The invention has been thus far described with reference to the joining together of only two parts, but clearly it may be applied to the joining together of three or more parts, each pair of adjacent parts being interconnected in any of the ways described. By way of example of such a construction, a spacing sleeve having an annular bearing surface at each end could be produced as follows, the nished structure being shown in Figure 5. A hollow cylinder 14 of light alloy or steel or other suitable metal is formed on each annular end face with two or more bore holes 15 extending parallel to the axis. (If the cylinder is short, the same holes may, as shown, pass through from one face to the other.) Two annular discs 16, which may be stamped from bearing metal, or multilayer strip, but as shown are formed from bimetallic material comprising a layer of bearing metal 17 bonded to a steel or other backing layer 18, are subjected to a half shearing operation to produce on the backing metal face projections 19 corresponding in number, position, shape and size to the holes 15 in the end faces in the cylinder. The discs are applied to the two ends of the cylinders, with their projections registered with the holes, and the assembly is subjected to axial pressure to force the parts together and cause the metal of the cylinder to flow into locking engagement with the projections.
1. The method of manufacturing a double-faced bearing washer consisting of two metal parts each having a relatively soft layer of bearing metal bonded to a relatively hard backing layer, comprising the steps of shearing at least one piece of metal partially out of each of said parts to form at least one projection on the backing layer surface of each of said parts, each of said projections having sides perpendicular to the backing faces of their corresponding parts and lengths less than the thicknesses of the other parts, shearing at least one aperture in the backing layer of each of said parts, said apertures having walls perpendicular to their corresponding backing faces, assembling the parts in face-toface relationship with the backing layers contiguous and the bearing surfaces exposed to cause the projection of each part to be inserted into the corresponding aperture of the other part, and compressingthe parts in a direction perpendicular to the mating faces of the parts whereby the walls of the apertures are compressed inwardly into gripping engagement with the sides of the projections.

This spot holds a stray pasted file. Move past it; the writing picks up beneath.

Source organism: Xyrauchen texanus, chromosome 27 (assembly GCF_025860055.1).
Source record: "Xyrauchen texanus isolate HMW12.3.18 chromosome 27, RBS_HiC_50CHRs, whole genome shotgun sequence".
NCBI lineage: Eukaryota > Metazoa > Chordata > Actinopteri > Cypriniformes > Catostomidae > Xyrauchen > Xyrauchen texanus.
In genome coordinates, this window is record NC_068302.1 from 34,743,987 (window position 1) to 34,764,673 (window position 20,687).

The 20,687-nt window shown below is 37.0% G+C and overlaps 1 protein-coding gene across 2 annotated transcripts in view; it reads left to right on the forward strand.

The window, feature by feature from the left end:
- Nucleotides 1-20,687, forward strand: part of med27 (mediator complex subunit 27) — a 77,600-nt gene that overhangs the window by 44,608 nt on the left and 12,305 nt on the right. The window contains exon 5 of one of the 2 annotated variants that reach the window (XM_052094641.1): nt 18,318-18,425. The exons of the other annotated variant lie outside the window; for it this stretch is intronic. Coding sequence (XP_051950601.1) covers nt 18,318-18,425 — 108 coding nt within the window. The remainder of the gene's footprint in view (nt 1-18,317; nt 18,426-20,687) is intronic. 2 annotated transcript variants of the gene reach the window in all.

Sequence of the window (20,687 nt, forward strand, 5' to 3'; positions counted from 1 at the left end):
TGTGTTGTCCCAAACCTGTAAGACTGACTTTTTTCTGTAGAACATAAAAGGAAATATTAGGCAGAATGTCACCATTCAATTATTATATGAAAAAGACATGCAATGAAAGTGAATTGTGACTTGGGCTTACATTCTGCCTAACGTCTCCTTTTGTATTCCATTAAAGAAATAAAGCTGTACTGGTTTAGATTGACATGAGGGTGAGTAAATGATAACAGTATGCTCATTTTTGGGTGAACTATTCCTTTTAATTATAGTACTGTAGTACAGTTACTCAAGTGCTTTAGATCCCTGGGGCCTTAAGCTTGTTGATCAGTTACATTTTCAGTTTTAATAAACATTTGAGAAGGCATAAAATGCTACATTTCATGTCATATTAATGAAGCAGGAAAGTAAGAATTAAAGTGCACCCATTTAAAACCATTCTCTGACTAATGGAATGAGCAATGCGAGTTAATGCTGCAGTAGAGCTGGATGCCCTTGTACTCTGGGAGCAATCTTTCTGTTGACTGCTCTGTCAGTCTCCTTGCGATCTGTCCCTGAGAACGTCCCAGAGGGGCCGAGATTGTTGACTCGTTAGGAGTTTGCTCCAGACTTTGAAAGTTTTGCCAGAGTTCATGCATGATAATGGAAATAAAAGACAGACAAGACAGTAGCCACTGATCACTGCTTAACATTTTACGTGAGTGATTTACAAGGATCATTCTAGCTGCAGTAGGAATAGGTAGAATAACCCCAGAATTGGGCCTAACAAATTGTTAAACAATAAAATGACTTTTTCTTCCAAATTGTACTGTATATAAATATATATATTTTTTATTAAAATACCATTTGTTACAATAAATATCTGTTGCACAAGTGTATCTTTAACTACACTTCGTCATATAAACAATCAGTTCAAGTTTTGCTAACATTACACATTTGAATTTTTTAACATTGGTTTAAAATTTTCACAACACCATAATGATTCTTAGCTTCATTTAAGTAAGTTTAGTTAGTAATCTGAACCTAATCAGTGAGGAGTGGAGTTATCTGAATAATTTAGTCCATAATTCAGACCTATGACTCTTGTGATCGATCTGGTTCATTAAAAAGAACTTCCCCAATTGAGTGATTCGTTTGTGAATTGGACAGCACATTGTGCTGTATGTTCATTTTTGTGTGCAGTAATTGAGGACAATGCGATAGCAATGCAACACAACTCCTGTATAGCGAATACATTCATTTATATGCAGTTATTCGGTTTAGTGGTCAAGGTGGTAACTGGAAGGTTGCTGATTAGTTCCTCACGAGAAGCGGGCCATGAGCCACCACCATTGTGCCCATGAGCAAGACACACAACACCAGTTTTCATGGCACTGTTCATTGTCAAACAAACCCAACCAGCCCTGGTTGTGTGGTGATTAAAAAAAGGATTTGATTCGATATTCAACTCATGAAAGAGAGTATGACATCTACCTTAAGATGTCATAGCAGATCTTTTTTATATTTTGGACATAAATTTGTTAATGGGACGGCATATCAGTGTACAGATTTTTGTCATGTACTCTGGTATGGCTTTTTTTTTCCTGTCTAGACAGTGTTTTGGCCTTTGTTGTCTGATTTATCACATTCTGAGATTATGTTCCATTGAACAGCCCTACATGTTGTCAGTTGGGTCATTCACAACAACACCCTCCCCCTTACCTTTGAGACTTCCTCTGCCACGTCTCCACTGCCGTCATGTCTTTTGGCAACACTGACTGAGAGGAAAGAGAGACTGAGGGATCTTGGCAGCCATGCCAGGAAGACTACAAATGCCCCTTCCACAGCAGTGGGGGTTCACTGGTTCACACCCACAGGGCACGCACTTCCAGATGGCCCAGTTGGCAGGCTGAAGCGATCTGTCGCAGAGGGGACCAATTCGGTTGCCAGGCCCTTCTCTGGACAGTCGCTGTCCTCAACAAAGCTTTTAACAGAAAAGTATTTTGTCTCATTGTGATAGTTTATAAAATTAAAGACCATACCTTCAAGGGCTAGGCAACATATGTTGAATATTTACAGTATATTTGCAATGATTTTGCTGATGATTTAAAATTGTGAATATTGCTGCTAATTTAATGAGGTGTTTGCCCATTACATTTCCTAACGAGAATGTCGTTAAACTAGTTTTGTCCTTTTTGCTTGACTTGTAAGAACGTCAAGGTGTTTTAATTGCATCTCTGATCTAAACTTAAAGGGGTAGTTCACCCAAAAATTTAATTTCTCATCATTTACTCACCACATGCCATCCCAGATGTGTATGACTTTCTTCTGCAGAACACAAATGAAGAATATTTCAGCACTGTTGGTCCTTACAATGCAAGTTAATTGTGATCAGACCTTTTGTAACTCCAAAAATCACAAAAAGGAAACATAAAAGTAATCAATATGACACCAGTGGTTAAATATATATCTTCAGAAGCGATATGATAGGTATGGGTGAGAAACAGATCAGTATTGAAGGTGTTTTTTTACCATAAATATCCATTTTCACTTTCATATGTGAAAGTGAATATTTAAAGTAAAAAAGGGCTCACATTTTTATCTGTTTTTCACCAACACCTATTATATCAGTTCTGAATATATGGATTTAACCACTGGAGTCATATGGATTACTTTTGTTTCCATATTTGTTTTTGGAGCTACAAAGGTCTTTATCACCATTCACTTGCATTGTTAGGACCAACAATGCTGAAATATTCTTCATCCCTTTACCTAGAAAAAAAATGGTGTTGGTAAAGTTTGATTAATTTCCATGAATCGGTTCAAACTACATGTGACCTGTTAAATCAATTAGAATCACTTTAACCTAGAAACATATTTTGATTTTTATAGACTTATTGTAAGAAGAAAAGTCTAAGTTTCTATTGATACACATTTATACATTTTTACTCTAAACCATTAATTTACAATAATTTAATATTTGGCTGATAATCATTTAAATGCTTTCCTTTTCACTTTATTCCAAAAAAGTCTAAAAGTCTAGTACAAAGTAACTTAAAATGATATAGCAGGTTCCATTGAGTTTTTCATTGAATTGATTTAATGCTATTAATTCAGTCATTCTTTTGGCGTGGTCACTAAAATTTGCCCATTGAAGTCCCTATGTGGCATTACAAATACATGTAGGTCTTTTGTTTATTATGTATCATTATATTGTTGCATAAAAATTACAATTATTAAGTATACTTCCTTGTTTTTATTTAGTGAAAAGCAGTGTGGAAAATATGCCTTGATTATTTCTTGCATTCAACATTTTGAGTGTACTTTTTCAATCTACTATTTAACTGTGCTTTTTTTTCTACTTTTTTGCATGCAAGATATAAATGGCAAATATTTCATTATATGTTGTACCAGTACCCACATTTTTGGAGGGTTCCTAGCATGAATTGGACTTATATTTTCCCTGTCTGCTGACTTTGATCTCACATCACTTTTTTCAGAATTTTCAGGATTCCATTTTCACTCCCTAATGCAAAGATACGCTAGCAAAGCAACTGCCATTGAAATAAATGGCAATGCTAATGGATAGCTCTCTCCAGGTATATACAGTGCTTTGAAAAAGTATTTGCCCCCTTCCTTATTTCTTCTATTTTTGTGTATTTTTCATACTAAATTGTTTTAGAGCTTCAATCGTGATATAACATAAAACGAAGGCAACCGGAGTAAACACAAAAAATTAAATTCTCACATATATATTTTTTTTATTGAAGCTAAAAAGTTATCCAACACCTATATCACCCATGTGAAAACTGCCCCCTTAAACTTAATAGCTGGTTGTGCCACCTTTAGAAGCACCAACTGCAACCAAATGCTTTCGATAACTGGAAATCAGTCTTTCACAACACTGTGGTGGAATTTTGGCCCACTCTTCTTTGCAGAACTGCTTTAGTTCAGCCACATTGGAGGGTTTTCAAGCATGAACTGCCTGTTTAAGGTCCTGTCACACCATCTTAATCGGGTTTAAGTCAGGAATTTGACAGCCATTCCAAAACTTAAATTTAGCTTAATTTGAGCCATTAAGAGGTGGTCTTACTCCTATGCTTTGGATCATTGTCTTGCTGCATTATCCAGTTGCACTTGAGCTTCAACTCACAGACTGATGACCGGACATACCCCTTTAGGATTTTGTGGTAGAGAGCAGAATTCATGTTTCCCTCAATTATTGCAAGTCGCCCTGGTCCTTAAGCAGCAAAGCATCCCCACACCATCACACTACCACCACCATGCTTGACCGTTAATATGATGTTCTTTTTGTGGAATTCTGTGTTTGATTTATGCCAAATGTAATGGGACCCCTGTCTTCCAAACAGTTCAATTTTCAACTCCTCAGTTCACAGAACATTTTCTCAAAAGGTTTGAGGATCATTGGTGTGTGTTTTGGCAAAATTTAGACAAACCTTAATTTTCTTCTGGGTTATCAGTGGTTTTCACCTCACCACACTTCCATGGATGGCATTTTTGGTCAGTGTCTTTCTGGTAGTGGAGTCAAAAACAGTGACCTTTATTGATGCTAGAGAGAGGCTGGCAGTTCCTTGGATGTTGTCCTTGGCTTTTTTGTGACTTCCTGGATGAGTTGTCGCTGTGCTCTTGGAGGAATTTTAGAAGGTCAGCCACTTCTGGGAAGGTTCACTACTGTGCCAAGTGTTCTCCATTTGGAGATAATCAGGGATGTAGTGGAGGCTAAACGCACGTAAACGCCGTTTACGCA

2. The method of manufacturing a double-faced bearing washer as defined in claim 1 wherein the cross-sectional dimensions of said projections are slightly greater than the cross-sectional dimensions of said apertures and wherein slight compressive force is applied during the assembling step to force said projections into their respective apertures.
3. The method of securing two metal parts in face-toface relation comprising the steps of shearing at least one piece of metal partially out of each of said parts to form at least one projection on the surface of each of said parts, each of said projections having sides perpendicular to the faces of their corresponding parts and lengths less than the thicknesses of the other parts, shearing at least one aperture in the faces of each of said parts spaced from the projection thereon, said apertures having walls perpendicular to their corresponding faces, assembling the parts in face-to-face relationship to cause the projection of each part to be inserted into the corresponding aperture of the other part, and compressing the parts in a direction perpendicular to the mating faces of the parts whereby the walls of the aperture are compressed inwardly into gripping engagement with the sides of the projections.
References Cited in the tile of this patent UNITED STATES PATIENTS Re, 19,309 Archer et al. Sept. 11, 1934 1,252,289 Murray Jan. 1, 1918 1,446,095 Karaus Feb. 20, 1923 1,489,479 Brackett Apr. 8, 1924 1,784,256 Stout Dec. 9, 1930 1,974,150 Creveling Sept. 18, 1934 2,663,072 Pfistershammer Dec. 22, 1953 FOREGN PATENTS 756,783 Germany .lune 8, 1953